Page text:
Faculty & Research

Frank Batten School of Leadership and Public Policy Working Papers Series

Batten faculty may post their working papers as PDFs until they are published. Once published, the work and its complete citation can be found in Publications.


2015--04. Take Me Home Country Roads? Exploring the College Attendance Patterns of Rural Youth

National estimates suggest that rural students attend college at lower rates than non-rural students. However, the sources of this gap are unknown. This paper examines two potential explanations: 1) economic and information constraints and 2) community or family expectations that deter college attendance and persistence. This paper uses a longitudinal data set to follow a nationally representative group of students beginning in 10th grade and following them over 10 years.

2015--03. How Effective Are Federal Food Safety Regulations? The Case of Eggs and Salmonella Enteritidis (Randall Lutter)

In 2009 the Food and Drug Administration (FDA) estimated that its shell egg rule would reduce illness from Salmonella Enteritidis (SE) by about 79,000 cases annually (37%), with a range from about 30,000 to 191,000 cases avoided. I assess the effectiveness of this rule, which requires farmers who sell eggs to adopt SE control measures, by comparing illness from SE with illness from other Salmonella serotypes, using a differences-in-differences approach.

2015--02. Disaster Preparedness and Disaster Response: Evidence from Bottled Water Sales Before and After Tropical Cyclones (Jay Shimshack)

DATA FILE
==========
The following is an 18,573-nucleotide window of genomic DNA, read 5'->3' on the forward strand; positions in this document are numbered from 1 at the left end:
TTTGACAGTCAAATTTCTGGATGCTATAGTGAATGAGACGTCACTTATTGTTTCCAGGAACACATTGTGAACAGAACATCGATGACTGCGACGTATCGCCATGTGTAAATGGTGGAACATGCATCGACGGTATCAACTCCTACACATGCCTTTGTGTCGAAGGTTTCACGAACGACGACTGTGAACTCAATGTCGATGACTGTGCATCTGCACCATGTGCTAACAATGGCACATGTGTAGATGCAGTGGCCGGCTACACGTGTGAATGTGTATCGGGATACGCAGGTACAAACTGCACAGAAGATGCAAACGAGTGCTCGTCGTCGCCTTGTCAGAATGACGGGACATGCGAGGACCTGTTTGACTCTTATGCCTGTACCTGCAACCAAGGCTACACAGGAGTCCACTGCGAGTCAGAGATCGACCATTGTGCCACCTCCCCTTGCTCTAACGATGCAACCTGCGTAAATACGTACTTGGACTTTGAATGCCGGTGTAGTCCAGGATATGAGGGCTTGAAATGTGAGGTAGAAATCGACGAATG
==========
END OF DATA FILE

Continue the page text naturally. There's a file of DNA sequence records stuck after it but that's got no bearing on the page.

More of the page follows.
This paper explores bottled water sales before, during, and after tropical cyclones. We focus on bottled water because local, state, and federal guidelines assert that bottled water is an essential emergency preparedness good. We match a panel of supermarket scanner data with tropical storm and hurricane information. We find that bottled water sales increase modestly in coastal areas as hurricanes approach. We find sharp increases in bottled water sales across impacted stores after hurricane landfalls.

2015--01. Spatial Models of Legislative Effectiveness (Craig Volden)

Spatial models of policymaking have evolved from the median voter theorem through the inclusion of institutional considerations such as political parties, committees, and various voting and amendment rules. Such models, however, implicitly assume that no policy is more effective than another at solving public policy problems and that all proposers are equally capable of advancing proposals. We relax these assumptions by modeling proposal “quality” and the effort needed to make better proposals. The resulting Legislative Effectiveness Model (LEM) offers three main benefits.

2014--004. Experimental Evidence on Early Intervention: The Impact of Full-day Kindergarten (Chloe GIbbs)

Nearly all school-age children in the United States attend kindergarten, and approximately three-quarters of kindergarten students are in full-day classrooms. While there have been dramatic increases in provision of and participation in full-day kindergarten, there is little evidence on the impact and cost-effectiveness of such programs and policies, particularly as compared to other types of investments in early childhood.